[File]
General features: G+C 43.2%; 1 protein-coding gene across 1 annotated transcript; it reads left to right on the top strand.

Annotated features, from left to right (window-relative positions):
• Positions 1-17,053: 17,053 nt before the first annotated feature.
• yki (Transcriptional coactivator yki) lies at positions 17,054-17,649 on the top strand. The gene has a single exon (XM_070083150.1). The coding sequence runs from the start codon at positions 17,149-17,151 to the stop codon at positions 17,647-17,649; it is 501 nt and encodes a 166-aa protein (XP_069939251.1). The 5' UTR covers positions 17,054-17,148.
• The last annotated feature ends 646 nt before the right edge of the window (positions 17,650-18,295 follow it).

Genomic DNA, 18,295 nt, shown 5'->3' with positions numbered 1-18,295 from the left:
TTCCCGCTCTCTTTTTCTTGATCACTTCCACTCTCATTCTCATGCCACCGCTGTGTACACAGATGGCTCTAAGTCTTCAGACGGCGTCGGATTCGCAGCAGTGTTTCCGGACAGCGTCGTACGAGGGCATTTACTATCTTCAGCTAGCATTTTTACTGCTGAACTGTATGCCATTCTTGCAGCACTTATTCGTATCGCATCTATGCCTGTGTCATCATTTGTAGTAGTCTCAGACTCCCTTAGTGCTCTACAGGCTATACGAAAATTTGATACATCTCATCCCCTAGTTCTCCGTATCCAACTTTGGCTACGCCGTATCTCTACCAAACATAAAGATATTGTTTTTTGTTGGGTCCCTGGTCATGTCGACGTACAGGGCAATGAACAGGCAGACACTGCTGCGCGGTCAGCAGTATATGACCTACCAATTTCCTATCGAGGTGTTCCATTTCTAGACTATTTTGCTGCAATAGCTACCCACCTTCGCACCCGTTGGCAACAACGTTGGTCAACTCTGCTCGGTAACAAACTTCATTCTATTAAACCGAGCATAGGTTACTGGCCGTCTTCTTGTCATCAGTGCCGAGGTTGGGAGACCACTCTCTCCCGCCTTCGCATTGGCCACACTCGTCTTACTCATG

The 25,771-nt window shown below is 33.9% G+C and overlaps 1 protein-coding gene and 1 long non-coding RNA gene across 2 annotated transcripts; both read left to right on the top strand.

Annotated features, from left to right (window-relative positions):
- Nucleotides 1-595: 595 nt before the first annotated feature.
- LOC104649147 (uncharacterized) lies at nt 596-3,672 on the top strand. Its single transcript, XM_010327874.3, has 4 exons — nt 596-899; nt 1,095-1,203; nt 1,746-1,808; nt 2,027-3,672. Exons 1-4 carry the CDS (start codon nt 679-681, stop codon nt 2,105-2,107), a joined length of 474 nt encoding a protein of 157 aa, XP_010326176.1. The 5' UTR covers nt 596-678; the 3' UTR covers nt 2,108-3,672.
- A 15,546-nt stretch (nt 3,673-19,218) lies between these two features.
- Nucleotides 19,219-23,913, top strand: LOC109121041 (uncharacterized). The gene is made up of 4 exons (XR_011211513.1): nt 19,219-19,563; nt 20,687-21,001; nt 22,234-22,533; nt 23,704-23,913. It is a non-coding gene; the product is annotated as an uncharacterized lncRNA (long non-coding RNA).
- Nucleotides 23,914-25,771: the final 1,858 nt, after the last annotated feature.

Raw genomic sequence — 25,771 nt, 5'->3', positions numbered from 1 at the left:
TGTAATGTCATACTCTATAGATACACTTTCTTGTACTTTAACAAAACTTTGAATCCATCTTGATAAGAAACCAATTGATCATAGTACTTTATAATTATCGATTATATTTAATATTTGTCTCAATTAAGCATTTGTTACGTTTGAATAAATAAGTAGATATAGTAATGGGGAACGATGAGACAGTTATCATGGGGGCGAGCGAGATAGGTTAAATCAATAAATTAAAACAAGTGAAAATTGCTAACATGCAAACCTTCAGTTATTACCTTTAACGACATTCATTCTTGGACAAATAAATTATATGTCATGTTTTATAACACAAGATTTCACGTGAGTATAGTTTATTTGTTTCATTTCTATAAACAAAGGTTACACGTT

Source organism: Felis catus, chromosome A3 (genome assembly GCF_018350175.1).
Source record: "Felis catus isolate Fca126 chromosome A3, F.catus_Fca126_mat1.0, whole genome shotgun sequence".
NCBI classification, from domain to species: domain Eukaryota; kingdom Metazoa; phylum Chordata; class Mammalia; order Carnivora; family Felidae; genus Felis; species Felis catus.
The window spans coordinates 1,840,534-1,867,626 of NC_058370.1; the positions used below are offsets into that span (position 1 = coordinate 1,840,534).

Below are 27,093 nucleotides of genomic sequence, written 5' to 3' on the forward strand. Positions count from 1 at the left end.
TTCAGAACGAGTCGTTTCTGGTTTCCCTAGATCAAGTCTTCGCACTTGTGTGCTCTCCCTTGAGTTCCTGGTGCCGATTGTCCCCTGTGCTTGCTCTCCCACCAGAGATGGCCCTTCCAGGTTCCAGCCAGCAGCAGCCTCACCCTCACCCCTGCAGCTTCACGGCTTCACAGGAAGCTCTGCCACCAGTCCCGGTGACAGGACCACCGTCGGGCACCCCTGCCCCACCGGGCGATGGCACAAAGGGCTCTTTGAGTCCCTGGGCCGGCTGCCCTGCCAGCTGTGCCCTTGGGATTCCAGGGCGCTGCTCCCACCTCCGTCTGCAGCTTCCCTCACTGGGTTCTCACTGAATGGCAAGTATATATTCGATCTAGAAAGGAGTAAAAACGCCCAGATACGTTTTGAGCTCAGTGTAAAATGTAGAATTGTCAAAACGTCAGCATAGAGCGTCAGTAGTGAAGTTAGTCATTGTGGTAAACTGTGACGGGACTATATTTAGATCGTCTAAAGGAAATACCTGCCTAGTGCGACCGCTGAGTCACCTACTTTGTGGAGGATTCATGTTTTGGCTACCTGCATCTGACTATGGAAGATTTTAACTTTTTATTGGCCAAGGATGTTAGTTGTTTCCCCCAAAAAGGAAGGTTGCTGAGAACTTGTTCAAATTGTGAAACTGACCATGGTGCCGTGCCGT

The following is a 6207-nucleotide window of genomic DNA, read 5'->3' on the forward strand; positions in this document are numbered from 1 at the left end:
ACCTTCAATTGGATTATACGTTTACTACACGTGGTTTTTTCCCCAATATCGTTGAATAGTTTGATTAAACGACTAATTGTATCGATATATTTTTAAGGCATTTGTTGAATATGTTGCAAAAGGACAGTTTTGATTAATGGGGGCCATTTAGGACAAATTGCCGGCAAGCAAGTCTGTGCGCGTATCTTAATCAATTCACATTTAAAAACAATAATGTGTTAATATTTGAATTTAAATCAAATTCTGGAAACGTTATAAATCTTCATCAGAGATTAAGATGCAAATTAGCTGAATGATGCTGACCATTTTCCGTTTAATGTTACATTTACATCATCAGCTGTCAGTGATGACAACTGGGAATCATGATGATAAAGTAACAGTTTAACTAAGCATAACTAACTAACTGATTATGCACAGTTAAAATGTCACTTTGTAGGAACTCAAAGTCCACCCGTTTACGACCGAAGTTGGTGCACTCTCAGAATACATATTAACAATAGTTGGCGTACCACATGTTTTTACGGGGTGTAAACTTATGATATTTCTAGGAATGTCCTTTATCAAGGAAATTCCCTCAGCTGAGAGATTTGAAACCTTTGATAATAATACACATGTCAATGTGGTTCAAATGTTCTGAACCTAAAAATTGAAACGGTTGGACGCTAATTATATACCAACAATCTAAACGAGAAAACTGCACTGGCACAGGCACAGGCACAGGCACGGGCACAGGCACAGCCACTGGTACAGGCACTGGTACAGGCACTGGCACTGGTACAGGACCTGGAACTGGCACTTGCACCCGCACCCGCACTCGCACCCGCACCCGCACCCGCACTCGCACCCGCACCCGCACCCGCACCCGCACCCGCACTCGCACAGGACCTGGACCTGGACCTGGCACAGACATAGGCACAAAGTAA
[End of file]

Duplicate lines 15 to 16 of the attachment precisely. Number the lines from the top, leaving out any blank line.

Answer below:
Raw genomic sequence — 25,771 nt, 5'->3', positions numbered from 1 at the left:
TGTAATGTCATACTCTATAGATACACTTTCTTGTACTTTAACAAAACTTTGAATCCATCTTGATAAGAAACCAATTGATCATAGTACTTTATAATTATCGATTATATTTAATATTTGTCTCAATTAAGCATTTGTTACGTTTGAATAAATAAGTAGATATAGTAATGGGGAACGATGAGACAGTTATCATGGGGGCGAGCGAGATAGGTTAAATCAATAAATTAAAACAAGTGAAAATTGCTAACATGCAAACCTTCAGTTATTACCTTTAACGACATTCATTCTTGGACAAATAAATTATATGTCATGTTTTATAACACAAGATTTCACGTGAGTATAGTTTATTTGTTTCATTTCTATAAACAAAGGTTACACGTT